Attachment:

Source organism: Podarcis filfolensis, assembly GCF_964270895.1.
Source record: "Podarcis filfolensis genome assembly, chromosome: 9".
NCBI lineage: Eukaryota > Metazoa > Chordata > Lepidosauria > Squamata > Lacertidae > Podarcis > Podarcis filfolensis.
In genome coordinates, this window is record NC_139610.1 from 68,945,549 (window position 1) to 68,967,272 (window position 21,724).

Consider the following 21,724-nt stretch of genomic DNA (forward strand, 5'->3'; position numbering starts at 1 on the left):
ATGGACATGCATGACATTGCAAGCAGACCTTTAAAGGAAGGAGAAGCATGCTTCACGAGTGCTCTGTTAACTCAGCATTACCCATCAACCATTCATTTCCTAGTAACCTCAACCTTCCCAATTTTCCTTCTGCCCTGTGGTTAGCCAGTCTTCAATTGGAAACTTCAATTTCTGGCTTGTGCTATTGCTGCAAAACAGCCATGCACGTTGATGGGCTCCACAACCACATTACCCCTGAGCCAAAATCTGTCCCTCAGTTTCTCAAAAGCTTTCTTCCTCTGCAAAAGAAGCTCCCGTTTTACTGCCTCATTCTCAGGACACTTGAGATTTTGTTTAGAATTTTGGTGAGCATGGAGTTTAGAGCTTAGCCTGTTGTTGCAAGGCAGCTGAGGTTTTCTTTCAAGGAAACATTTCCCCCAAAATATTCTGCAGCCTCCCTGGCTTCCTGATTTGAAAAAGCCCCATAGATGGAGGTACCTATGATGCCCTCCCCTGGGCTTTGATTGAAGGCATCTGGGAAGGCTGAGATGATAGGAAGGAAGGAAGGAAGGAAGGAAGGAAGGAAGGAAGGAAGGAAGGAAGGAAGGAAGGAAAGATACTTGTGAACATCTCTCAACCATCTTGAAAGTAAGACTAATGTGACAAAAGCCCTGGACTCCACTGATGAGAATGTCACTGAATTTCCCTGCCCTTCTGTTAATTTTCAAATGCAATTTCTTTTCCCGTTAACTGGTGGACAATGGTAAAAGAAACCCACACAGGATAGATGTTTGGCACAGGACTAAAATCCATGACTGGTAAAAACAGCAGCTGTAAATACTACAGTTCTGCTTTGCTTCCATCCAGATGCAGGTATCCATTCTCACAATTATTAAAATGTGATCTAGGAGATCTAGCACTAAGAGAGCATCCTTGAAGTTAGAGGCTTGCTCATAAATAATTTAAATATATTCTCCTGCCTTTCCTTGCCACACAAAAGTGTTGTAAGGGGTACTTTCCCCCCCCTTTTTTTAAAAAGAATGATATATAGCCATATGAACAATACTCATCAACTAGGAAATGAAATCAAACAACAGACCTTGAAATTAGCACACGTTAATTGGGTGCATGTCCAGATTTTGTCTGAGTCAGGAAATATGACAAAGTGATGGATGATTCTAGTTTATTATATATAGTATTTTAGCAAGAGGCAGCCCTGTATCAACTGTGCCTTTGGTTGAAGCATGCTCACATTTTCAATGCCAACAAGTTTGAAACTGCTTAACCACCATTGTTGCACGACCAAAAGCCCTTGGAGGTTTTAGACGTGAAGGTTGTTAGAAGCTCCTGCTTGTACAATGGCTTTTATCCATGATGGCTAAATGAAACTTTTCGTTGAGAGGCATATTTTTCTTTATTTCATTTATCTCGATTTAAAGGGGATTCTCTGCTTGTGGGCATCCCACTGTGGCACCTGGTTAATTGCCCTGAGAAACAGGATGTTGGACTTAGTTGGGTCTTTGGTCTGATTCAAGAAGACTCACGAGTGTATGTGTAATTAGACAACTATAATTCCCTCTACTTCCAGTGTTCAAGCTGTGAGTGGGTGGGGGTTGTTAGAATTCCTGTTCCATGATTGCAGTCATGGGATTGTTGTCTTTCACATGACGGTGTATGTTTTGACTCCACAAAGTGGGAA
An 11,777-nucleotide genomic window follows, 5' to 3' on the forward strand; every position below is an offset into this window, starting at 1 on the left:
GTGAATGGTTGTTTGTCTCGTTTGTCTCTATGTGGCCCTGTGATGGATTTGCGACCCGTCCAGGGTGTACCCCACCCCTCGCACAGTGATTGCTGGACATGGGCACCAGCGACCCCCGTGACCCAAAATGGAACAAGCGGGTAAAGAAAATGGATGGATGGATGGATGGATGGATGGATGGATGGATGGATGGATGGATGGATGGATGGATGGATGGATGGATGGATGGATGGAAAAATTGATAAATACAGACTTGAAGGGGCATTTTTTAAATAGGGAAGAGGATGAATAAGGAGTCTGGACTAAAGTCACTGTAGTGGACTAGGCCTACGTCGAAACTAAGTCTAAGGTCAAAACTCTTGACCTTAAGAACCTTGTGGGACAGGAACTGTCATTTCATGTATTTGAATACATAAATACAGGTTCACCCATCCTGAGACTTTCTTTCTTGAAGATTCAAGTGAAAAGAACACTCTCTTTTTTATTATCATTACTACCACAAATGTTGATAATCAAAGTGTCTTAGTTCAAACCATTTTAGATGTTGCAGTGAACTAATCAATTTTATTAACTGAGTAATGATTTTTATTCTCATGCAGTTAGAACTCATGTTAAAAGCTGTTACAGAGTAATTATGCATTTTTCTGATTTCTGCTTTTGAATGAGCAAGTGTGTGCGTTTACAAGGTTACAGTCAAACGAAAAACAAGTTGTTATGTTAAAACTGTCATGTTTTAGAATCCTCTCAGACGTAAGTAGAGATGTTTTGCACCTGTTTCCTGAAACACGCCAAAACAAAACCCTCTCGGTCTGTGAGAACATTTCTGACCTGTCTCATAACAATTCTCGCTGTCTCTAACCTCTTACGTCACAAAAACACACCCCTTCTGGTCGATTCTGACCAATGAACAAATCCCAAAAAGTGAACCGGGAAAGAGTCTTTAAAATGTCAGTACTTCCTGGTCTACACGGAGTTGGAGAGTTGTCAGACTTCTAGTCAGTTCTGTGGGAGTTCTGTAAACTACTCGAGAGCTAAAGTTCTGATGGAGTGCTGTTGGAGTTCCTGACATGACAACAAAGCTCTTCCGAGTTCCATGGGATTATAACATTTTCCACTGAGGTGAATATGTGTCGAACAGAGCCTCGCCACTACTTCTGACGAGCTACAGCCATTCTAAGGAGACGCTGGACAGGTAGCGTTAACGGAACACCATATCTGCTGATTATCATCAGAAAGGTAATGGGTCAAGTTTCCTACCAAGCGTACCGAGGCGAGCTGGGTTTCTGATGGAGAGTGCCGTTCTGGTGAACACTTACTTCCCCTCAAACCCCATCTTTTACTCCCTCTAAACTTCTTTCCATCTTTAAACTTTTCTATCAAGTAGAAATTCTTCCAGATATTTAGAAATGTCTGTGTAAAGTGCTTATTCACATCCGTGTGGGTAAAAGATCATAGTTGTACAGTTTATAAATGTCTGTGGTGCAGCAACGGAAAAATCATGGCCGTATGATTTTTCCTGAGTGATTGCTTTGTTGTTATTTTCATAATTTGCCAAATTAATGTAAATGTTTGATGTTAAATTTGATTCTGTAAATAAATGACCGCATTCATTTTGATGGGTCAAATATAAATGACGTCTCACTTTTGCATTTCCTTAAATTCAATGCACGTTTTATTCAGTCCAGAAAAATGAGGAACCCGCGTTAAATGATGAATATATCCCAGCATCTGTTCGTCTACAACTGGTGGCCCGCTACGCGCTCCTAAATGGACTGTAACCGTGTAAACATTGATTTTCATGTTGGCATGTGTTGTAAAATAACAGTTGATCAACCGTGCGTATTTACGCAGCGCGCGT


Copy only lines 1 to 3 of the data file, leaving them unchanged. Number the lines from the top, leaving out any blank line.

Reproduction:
Source organism: Podarcis filfolensis, assembly GCF_964270895.1.
Source record: "Podarcis filfolensis genome assembly, chromosome: 9".
NCBI lineage: Eukaryota > Metazoa > Chordata > Lepidosauria > Squamata > Lacertidae > Podarcis > Podarcis filfolensis.